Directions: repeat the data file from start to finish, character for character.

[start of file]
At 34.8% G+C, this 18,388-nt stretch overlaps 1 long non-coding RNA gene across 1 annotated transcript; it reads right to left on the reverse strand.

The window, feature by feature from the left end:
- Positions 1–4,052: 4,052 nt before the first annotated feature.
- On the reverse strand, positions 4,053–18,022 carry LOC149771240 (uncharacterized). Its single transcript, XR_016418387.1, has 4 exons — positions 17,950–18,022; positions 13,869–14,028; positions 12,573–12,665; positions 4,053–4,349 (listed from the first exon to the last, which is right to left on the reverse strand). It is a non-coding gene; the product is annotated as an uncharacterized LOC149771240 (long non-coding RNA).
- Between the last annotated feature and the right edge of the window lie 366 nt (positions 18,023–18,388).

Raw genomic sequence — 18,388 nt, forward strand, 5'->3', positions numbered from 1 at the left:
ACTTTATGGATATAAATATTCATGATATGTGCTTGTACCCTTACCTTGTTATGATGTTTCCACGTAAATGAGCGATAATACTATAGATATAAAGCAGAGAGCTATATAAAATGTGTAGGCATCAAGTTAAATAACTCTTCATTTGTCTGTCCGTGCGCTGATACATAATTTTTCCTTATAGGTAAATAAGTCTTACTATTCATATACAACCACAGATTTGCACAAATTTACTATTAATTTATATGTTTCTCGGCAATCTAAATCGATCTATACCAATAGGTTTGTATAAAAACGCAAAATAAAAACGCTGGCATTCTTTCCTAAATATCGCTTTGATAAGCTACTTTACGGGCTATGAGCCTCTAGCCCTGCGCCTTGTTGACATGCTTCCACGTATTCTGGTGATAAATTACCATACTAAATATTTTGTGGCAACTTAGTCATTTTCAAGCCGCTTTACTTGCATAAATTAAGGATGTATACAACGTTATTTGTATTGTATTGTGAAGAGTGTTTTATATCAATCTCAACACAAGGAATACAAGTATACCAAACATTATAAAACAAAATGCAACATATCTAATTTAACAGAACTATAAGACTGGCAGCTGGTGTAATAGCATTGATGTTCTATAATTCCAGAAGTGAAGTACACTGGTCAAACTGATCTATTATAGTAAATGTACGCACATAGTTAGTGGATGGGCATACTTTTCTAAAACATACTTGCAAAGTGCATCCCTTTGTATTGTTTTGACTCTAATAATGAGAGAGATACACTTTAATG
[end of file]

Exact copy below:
At 34.8% G+C, this 18,388-nt stretch overlaps 1 long non-coding RNA gene across 1 annotated transcript; it reads right to left on the reverse strand.

The window, feature by feature from the left end:
- Positions 1–4,052: 4,052 nt before the first annotated feature.
- On the reverse strand, positions 4,053–18,022 carry LOC149771240 (uncharacterized). Its single transcript, XR_016418387.1, has 4 exons — positions 17,950–18,022; positions 13,869–14,028; positions 12,573–12,665; positions 4,053–4,349 (listed from the first exon to the last, which is right to left on the reverse strand). It is a non-coding gene; the product is annotated as an uncharacterized LOC149771240 (long non-coding RNA).
- Between the last annotated feature and the right edge of the window lie 366 nt (positions 18,023–18,388).

Raw genomic sequence — 18,388 nt, forward strand, 5'->3', positions numbered from 1 at the left:
ACTTTATGGATATAAATATTCATGATATGTGCTTGTACCCTTACCTTGTTATGATGTTTCCACGTAAATGAGCGATAATACTATAGATATAAAGCAGAGAGCTATATAAAATGTGTAGGCATCAAGTTAAATAACTCTTCATTTGTCTGTCCGTGCGCTGATACATAATTTTTCCTTATAGGTAAATAAGTCTTACTATTCATATACAACCACAGATTTGCACAAATTTACTATTAATTTATATGTTTCTCGGCAATCTAAATCGATCTATACCAATAGGTTTGTATAAAAACGCAAAATAAAAACGCTGGCATTCTTTCCTAAATATCGCTTTGATAAGCTACTTTACGGGCTATGAGCCTCTAGCCCTGCGCCTTGTTGACATGCTTCCACGTATTCTGGTGATAAATTACCATACTAAATATTTTGTGGCAACTTAGTCATTTTCAAGCCGCTTTACTTGCATAAATTAAGGATGTATACAACGTTATTTGTATTGTATTGTGAAGAGTGTTTTATATCAATCTCAACACAAGGAATACAAGTATACCAAACATTATAAAACAAAATGCAACATATCTAATTTAACAGAACTATAAGACTGGCAGCTGGTGTAATAGCATTGATGTTCTATAATTCCAGAAGTGAAGTACACTGGTCAAACTGATCTATTATAGTAAATGTACGCACATAGTTAGTGGATGGGCATACTTTTCTAAAACATACTTGCAAAGTGCATCCCTTTGTATTGTTTTGACTCTAATAATGAGAGAGATACACTTTAATG